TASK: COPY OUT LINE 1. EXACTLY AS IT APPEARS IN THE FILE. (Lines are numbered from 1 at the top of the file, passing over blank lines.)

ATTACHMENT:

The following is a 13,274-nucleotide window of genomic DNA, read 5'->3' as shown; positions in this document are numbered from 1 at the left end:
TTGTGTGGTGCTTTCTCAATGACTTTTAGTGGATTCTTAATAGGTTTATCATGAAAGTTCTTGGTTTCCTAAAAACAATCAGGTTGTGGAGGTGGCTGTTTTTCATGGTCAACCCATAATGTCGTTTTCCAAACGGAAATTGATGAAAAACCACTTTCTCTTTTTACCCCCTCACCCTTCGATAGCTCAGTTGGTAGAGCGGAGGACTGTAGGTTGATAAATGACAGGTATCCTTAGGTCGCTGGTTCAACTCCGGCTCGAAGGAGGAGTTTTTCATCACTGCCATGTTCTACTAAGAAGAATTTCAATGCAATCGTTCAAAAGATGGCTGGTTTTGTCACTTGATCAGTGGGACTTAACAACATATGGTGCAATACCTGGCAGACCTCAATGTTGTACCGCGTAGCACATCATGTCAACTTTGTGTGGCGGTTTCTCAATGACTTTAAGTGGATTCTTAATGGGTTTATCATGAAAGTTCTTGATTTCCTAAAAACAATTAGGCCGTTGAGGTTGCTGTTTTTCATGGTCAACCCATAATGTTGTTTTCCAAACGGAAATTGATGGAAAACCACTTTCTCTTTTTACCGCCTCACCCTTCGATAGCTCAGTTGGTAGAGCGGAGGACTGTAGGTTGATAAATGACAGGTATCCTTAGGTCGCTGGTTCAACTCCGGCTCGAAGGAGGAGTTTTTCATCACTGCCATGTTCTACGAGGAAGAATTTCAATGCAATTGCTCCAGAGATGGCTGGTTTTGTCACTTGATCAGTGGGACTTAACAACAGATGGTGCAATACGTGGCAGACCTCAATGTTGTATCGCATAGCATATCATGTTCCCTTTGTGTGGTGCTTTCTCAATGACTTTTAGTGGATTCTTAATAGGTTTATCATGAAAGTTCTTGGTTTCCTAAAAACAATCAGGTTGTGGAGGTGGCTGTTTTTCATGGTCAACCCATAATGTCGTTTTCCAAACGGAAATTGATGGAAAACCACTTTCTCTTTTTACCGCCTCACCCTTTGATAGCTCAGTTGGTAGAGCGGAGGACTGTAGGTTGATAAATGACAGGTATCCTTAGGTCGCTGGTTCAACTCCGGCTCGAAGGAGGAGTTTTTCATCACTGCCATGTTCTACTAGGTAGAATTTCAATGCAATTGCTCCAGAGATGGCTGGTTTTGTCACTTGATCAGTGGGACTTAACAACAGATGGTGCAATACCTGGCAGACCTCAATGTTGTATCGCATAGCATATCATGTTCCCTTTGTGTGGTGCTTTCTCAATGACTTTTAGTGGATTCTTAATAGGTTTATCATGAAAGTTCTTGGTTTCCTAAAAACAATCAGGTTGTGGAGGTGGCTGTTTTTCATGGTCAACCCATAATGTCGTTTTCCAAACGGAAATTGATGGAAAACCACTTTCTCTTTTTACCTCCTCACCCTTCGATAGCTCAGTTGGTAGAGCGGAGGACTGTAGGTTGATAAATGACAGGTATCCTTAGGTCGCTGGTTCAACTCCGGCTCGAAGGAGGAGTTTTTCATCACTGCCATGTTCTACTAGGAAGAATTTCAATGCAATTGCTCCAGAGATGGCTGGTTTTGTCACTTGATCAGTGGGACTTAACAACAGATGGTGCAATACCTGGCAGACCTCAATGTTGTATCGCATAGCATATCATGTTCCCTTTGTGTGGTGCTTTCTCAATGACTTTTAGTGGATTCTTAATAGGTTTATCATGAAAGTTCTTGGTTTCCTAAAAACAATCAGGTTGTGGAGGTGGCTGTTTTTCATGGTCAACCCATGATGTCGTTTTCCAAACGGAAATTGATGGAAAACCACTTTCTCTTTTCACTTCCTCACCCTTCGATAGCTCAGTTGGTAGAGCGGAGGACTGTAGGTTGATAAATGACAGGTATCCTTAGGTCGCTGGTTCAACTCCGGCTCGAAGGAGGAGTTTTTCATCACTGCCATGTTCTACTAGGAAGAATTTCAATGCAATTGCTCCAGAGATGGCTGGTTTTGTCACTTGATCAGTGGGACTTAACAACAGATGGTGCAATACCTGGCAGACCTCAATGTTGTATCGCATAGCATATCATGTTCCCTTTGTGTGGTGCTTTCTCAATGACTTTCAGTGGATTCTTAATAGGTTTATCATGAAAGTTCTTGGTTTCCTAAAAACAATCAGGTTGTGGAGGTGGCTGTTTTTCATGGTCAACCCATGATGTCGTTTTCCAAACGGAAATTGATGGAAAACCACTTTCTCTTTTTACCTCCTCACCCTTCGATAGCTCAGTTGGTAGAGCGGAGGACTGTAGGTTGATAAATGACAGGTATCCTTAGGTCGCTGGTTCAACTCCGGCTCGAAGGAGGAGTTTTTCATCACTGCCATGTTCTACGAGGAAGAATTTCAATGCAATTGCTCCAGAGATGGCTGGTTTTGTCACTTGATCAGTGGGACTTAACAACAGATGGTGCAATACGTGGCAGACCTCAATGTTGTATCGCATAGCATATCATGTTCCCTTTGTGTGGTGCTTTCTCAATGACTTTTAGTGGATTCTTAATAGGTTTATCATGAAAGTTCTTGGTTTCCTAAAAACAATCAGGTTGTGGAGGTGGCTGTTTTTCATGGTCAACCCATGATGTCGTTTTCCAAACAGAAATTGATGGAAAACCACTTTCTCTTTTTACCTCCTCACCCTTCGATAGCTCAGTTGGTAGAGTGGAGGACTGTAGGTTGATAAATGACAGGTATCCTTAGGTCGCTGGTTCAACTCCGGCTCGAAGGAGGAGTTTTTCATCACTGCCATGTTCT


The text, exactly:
The following is a 13,274-nucleotide window of genomic DNA, read 5'->3' as shown; positions in this document are numbered from 1 at the left end: